Employment Law

Shared Parental Leave & pay

Shared Parental Leave & pay

New regulations came into force on the 1 December 2014 concerning shared parental leave and pay.  These regulations affect families where a baby is due to be born on or after the 5 April 2015 (or when a child is placed for adoption on or after that date).  

These regulations are designed to enable eligible mothers and fathers, partners and adopters to choose how to share time off work after their child is born.  It could mean that the mother shares some of the leave with her partner.  The whole idea of the regulations is to give parents more flexibility in the first year following birth or adoption.

To qualify a mother must be proposing to share the responsibility of caring for their child with the child’s father or their partner.  

For a parent to be eligible to take shared parental leave he or she must be an employee and must pass the continuity of employment test which we set out below.  The other parent in the family must meet the employment and earnings test.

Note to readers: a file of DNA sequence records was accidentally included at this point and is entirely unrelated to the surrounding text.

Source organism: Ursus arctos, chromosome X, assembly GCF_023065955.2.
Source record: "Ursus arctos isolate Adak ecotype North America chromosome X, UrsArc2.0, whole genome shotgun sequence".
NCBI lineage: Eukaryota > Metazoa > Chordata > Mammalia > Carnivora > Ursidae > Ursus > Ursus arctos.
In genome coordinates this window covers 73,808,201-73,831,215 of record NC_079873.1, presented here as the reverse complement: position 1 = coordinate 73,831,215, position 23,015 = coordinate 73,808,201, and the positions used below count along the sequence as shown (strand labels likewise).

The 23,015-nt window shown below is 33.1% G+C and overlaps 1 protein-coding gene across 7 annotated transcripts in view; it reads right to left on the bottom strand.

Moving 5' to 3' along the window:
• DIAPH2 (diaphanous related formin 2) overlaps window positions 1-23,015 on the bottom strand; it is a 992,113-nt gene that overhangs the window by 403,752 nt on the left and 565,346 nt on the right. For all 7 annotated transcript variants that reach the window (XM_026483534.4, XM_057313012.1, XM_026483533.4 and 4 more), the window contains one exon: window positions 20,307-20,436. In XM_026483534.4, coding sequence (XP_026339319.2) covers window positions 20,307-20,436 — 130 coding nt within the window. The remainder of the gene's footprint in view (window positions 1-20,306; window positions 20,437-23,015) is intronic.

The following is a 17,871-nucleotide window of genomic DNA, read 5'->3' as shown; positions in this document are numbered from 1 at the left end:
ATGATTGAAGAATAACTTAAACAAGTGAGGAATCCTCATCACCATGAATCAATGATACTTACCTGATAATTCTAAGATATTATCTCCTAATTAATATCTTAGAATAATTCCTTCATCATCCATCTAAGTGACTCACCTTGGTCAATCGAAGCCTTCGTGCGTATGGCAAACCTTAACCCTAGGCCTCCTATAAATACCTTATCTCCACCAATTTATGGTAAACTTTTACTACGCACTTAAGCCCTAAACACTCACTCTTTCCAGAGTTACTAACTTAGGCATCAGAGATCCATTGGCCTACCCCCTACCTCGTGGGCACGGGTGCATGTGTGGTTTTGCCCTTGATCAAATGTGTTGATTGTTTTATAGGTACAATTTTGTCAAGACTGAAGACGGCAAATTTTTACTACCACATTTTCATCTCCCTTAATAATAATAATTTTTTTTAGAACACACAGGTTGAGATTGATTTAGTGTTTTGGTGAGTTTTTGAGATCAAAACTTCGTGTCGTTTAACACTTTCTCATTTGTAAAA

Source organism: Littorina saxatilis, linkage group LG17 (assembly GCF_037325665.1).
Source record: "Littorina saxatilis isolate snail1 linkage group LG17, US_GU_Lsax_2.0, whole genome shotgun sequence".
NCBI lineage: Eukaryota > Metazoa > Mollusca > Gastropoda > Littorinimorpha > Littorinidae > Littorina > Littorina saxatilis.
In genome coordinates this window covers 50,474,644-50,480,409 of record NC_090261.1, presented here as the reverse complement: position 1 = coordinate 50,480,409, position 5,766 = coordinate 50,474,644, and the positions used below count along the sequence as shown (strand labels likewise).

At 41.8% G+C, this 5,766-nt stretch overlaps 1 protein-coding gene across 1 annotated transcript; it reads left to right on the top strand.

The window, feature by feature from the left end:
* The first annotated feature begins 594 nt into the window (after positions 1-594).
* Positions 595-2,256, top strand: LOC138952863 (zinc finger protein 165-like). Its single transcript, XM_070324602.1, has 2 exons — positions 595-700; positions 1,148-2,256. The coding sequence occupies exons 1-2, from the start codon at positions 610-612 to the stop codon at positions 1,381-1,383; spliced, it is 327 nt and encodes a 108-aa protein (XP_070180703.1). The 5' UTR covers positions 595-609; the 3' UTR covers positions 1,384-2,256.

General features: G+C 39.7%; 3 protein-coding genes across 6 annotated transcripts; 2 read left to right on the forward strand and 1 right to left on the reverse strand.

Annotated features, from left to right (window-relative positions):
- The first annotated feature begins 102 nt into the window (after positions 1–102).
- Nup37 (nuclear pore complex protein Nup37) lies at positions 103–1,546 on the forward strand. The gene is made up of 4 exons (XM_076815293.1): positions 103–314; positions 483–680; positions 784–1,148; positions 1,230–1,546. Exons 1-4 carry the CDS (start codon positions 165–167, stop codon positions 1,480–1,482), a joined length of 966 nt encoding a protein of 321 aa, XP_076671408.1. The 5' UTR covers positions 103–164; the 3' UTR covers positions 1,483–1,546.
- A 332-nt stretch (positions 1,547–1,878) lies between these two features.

The continuity of employment test requires the employee concerned to have worked for the same employer for at least twenty-six weeks at the end of the fifteenth week before the week in which the child is due.  

The employment and earning test requires the person concerned to have worked for at least twenty-six weeks in the sixty-six weeks leading up to the due date and have earned above the maternity allowance threshold of £30 a week in thirteen of those sixty-six weeks.  

If both parents satisfy the continuity of employment test both will be able to make use of shared parental leave.  However, if only one person meets the eligibility criteria for continuity of employment, it may still be possible for a couple to share the shared parental leave if the other partner (who might perhaps be self-employed) can meet the employment and earnings test.  

Shared parental leave may be taken at any time within the period which begins on the date the child is born (or placed for adoption) and ends fifty-two weeks after that date.  An employee is entitled to submit three separate notices to book leave.  Leave must be taken in complete weeks and must be taken in a continuous period or may be split up.  An employer cannot refuse continuous periods of leave but may refuse requests for leave to be broken up.

The regulations are quite complex and we are happy to provide further advice on individual cases and assist in completion of the necessary application forms.  We can advise employees or employers on these regulations.  

We are able to offer specialist advice

Chris Kingham

Solicitor
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Quintin Barry

Consultant Solicitor & Notary Public
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